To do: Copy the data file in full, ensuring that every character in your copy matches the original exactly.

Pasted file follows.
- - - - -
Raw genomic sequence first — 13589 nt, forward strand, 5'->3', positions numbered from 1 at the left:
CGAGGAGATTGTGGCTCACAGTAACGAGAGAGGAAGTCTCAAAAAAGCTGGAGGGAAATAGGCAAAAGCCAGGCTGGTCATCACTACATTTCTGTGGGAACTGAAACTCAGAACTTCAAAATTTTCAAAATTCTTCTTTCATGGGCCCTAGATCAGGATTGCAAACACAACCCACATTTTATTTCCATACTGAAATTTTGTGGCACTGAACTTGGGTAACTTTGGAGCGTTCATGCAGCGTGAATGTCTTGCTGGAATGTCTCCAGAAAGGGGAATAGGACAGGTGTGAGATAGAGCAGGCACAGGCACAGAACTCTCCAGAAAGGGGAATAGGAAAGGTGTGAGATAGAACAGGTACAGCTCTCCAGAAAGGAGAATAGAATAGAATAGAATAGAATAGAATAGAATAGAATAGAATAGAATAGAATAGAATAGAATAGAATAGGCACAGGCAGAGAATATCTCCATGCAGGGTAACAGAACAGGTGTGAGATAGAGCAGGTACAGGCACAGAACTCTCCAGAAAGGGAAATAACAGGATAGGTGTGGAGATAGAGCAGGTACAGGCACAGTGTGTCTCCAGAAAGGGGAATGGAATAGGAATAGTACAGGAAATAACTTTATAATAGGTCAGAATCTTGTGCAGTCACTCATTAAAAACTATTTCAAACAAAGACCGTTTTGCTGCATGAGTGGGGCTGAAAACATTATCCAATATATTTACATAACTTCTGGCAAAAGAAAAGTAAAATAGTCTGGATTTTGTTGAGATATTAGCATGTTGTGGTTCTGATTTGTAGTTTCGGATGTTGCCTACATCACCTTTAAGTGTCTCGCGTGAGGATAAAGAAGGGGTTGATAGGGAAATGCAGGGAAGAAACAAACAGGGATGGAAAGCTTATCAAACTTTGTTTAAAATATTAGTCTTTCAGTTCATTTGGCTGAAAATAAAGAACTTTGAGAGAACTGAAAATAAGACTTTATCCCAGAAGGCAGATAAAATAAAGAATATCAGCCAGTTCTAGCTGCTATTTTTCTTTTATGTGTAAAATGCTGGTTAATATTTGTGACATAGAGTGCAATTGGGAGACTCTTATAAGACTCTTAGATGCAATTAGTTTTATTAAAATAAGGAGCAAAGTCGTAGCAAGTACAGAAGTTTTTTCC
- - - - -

Raw genomic sequence first — 13589 nt, forward strand, 5'->3', positions numbered from 1 at the left:
CGAGGAGATTGTGGCTCACAGTAACGAGAGAGGAAGTCTCAAAAAAGCTGGAGGGAAATAGGCAAAAGCCAGGCTGGTCATCACTACATTTCTGTGGGAACTGAAACTCAGAACTTCAAAATTTTCAAAATTCTTCTTTCATGGGCCCTAGATCAGGATTGCAAACACAACCCACATTTTATTTCCATACTGAAATTTTGTGGCACTGAACTTGGGTAACTTTGGAGCGTTCATGCAGCGTGAATGTCTTGCTGGAATGTCTCCAGAAAGGGGAATAGGACAGGTGTGAGATAGAGCAGGCACAGGCACAGAACTCTCCAGAAAGGGGAATAGGAAAGGTGTGAGATAGAACAGGTACAGCTCTCCAGAAAGGAGAATAGAATAGAATAGAATAGAATAGAATAGAATAGAATAGAATAGAATAGAATAGAATAGAATAGAATAGGCACAGGCAGAGAATATCTCCATGCAGGGTAACAGAACAGGTGTGAGATAGAGCAGGTACAGGCACAGAACTCTCCAGAAAGGGAAATAACAGGATAGGTGTGGAGATAGAGCAGGTACAGGCACAGTGTGTCTCCAGAAAGGGGAATGGAATAGGAATAGTACAGGAAATAACTTTATAATAGGTCAGAATCTTGTGCAGTCACTCATTAAAAACTATTTCAAACAAAGACCGTTTTGCTGCATGAGTGGGGCTGAAAACATTATCCAATATATTTACATAACTTCTGGCAAAAGAAAAGTAAAATAGTCTGGATTTTGTTGAGATATTAGCATGTTGTGGTTCTGATTTGTAGTTTCGGATGTTGCCTACATCACCTTTAAGTGTCTCGCGTGAGGATAAAGAAGGGGTTGATAGGGAAATGCAGGGAAGAAACAAACAGGGATGGAAAGCTTATCAAACTTTGTTTAAAATATTAGTCTTTCAGTTCATTTGGCTGAAAATAAAGAACTTTGAGAGAACTGAAAATAAGACTTTATCCCAGAAGGCAGATAAAATAAAGAATATCAGCCAGTTCTAGCTGCTATTTTTCTTTTATGTGTAAAATGCTGGTTAATATTTGTGACATAGAGTGCAATTGGGAGACTCTTATAAGACTCTTAGATGCAATTAGTTTTATTAAAATAAGGAGCAAAGTCGTAGCAAGTACAGAAGTTTTTTCC